Determining the Vision
As with any successful journey, we need to have a clear vision. The school’s PLCs should answer the following essential question before the journey begins: What will it take to ensure that students become confident, self-directed, and successful when they read, write, think, and learn in content areas? There’s plenty of direction on reading, writing, and thinking expectations in state and national standards, and PLCs can benefit from unpacking those standards and literacy skills required for success across all content areas. Teachers often envision students who can independently read and summarize literary and informational text, process information, create meaning, and demonstrate their learning in a variety of ways including open and closed-end response tests, performances, and products. Teachers envision students who feel confident and competent in their literacy and learning skills and who demonstrate enthusiasm for learning. Finally, teachers envision PLCs that can work collaboratively to arrive at their destination because they had the will, skill, and ability.
Determining the Need
Teacher teams have to feel the need to leave their existing conditions to take even the first steps on the reading, writing, and thinking road to content achievement. The desire to embark on the journey results when teachers engage in guided and efficient collaborative examination of achievement data, student work, and learning practices. Groups use guiding questions to analyze and transform data into actionable knowledge so they can put it to work to improve student literacy and learning. Group process protocols efficiently yield rich conversations and useful insights about the data including patterns, comparisons, strengths, needs, and effects. Teams identify the strategies and interventions that have been previously used in the school to develop student literacy and content achievement and determine the effectiveness of previous actions, especially for struggling learners and underachievers. Finally, teams engage in an analysis of contributing factors that may cause literacy and learning problems. This actionable knowledge helps the school match strategies and plans for improvement efforts to the greatest areas of student need and the most prominent contributing factors.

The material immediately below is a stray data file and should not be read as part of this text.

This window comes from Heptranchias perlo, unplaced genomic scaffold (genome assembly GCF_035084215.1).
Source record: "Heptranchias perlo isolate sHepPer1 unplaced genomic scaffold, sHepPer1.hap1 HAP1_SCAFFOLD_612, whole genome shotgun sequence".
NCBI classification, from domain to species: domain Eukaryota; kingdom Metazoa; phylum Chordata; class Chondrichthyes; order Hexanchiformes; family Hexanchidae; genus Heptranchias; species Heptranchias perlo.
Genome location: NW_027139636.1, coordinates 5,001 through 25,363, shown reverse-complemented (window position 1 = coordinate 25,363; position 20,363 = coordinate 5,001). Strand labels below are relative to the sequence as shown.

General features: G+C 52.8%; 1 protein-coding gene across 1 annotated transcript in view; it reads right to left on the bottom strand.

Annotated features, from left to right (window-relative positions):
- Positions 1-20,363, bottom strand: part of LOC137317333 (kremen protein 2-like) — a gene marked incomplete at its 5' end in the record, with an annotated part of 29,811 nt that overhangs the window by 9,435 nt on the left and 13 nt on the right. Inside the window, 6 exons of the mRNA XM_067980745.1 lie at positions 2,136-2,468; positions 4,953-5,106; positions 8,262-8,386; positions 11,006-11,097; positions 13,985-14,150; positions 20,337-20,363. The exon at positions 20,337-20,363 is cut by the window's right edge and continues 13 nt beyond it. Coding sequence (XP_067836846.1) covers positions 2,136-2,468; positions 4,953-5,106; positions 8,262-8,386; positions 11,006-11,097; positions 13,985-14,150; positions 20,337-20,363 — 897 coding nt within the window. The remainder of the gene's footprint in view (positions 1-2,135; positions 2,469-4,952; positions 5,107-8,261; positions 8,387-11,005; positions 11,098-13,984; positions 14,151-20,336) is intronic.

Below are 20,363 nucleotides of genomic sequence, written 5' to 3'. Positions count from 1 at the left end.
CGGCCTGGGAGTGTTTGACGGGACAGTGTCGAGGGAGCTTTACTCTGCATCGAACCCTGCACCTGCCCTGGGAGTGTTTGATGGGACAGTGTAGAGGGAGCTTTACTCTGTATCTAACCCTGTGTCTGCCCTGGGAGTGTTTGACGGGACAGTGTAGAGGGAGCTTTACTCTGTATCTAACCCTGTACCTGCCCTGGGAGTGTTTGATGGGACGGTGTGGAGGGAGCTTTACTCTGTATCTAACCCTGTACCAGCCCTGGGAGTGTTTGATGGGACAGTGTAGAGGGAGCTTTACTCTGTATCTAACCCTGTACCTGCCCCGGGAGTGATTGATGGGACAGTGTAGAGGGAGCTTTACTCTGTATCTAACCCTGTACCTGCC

Planning the Journey